The growing choice of light commercial vans for sale in Australia reflects big changes in the practices of trade and business people, Chris Nixon reports.
While the traditional Aussie ute has been redefined as a quasi-sports vehicle and panel vans are simply a thing of the past, the small van has emerged as a specialised product for those who need maximum efficiency when working in our increasingly crowded cities and towns.
Japanese makers have always offered fairly utilitarian vans, but the relatively recent arrival of European products designed for truly congested environments has created many interesting new choices for buyers.
In particular, European vans have introduced better standards of safety, comfort and convenience for drivers who spend all day in their mobile offices.
Airbags, anti-lock brakes, large drink holders, spacious gloveboxes and bins, workshelves, satellite navigation, Bluetooth phone integration, CD players and better quality seats all make for a better life behind the wheel.
Here’s a selection of what’s available.
The first of the new-wave European small vans is still the cheapest and one of best value propositions for small businesses. Winner of small van awards in 2006 and 2007. Diesel variant introduced in 2008 is more economical and also delivers significantly better acceleration in city driving.
Based on the European version of the Barina hatchback, which means it’s a good little van. Lack of side doors limit usefulness, but it is very compact. Construction features many components attached with bolts rather than welds, including front and rear crumple units, to make repairs cheaper. Unpainted black bumpers don’t show scrapes.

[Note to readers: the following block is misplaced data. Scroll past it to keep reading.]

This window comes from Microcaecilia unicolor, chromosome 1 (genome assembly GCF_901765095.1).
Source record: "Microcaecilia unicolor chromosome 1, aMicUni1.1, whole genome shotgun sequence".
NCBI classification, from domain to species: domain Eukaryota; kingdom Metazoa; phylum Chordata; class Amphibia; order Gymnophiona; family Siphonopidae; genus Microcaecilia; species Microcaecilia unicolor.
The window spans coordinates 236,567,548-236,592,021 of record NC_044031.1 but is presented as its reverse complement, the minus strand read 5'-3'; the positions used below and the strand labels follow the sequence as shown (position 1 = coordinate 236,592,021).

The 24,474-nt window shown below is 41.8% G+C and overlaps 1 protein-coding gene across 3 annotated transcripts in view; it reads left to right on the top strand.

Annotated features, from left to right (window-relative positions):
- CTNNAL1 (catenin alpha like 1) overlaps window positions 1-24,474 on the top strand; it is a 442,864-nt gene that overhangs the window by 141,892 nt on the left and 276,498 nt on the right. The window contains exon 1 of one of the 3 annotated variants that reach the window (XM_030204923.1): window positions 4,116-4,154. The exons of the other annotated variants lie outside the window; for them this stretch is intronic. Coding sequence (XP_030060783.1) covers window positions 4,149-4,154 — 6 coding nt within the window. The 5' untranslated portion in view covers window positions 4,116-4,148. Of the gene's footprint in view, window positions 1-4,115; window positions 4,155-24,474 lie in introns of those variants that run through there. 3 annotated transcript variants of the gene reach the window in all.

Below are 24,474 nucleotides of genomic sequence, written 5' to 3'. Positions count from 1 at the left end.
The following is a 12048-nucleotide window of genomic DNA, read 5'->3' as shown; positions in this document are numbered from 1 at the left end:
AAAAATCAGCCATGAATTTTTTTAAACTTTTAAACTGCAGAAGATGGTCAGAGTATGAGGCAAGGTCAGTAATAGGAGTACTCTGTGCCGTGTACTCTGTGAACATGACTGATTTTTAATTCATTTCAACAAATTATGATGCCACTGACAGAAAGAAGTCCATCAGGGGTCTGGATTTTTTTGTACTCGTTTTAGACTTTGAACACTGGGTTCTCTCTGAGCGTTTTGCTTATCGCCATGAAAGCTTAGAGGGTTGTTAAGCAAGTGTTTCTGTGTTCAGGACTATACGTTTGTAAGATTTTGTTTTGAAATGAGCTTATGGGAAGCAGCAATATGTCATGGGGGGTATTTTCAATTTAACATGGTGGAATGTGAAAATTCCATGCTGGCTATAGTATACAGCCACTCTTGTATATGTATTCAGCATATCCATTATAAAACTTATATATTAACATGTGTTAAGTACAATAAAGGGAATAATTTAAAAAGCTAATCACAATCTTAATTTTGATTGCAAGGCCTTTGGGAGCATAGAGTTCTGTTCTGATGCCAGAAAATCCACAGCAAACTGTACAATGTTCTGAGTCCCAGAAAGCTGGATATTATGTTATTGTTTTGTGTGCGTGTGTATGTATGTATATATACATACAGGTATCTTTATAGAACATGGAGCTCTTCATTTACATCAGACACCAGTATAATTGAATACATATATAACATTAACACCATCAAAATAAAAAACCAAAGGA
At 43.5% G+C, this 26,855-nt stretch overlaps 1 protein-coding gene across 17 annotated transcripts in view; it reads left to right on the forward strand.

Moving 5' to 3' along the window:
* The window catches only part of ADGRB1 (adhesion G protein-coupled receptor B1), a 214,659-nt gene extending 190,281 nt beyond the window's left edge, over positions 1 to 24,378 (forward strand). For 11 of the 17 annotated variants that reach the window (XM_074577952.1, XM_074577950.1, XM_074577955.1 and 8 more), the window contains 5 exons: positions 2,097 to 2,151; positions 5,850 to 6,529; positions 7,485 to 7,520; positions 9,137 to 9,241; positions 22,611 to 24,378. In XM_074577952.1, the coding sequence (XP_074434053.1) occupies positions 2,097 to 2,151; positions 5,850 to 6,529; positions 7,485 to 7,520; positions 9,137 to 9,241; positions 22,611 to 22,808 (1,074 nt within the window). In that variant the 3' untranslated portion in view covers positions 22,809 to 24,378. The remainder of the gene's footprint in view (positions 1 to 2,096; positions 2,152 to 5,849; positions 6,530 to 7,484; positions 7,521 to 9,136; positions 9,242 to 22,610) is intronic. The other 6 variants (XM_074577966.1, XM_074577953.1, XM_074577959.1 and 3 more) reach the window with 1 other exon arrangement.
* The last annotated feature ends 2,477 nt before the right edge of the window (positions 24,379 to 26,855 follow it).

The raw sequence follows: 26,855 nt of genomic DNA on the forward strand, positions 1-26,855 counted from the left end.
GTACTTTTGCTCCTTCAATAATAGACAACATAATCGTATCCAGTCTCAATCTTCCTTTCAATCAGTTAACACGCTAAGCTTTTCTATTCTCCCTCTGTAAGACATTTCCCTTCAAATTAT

Hyundai’s long-awaited first commercial vehicle contender in Australia was released in Australia in 2008 and has since collected an award for best mid-size van. People-mover version (called iMaxi) also available. Offers typical Hyundai value for money.
Mercedes-Benz Vito 109 CDi/111 CDi Compact
The Mercedes van range was refreshed in 2008 and is extensive. These vans are at the bigger end of the spectrum and also come in long- and extra-long wheelbase versions.
Built in Spain on the same platform as the 308 hatchback, it promises to be good to drive. Peugeot offers a long-wheelbase version, unlike most small vans, and payload is competitive.
The smallest of a three-model Renault van range. Payload is modest, but funky looks will appeal to buyers whose cargo priority is volume, not weight. Recently launched diesel version offers theoretical range of more than 900 kms. Passenger seat back folds flat to provide desk for laptop or books.
Toyota HiAce LWB
Good cabin room for two extra chippies, bonneted design gives extra crash safety margin. Toyota quality may give it the edge over European rivals in reliability and durability. Longer-wheelbase versions are available.
Volkswagen Caddy Maxi
Volkswagen’s Golf-based Caddy van is a quality vehicle. It is well-equipped and has the best transmission of any van, the 6-speed double-shift DSG. This automated manual makes quick, smooth changes that aid economy and reduce driver stress. Maxi is 47 centimetres longer than standard Caddy and is able to carry up to 100 kg on the roof.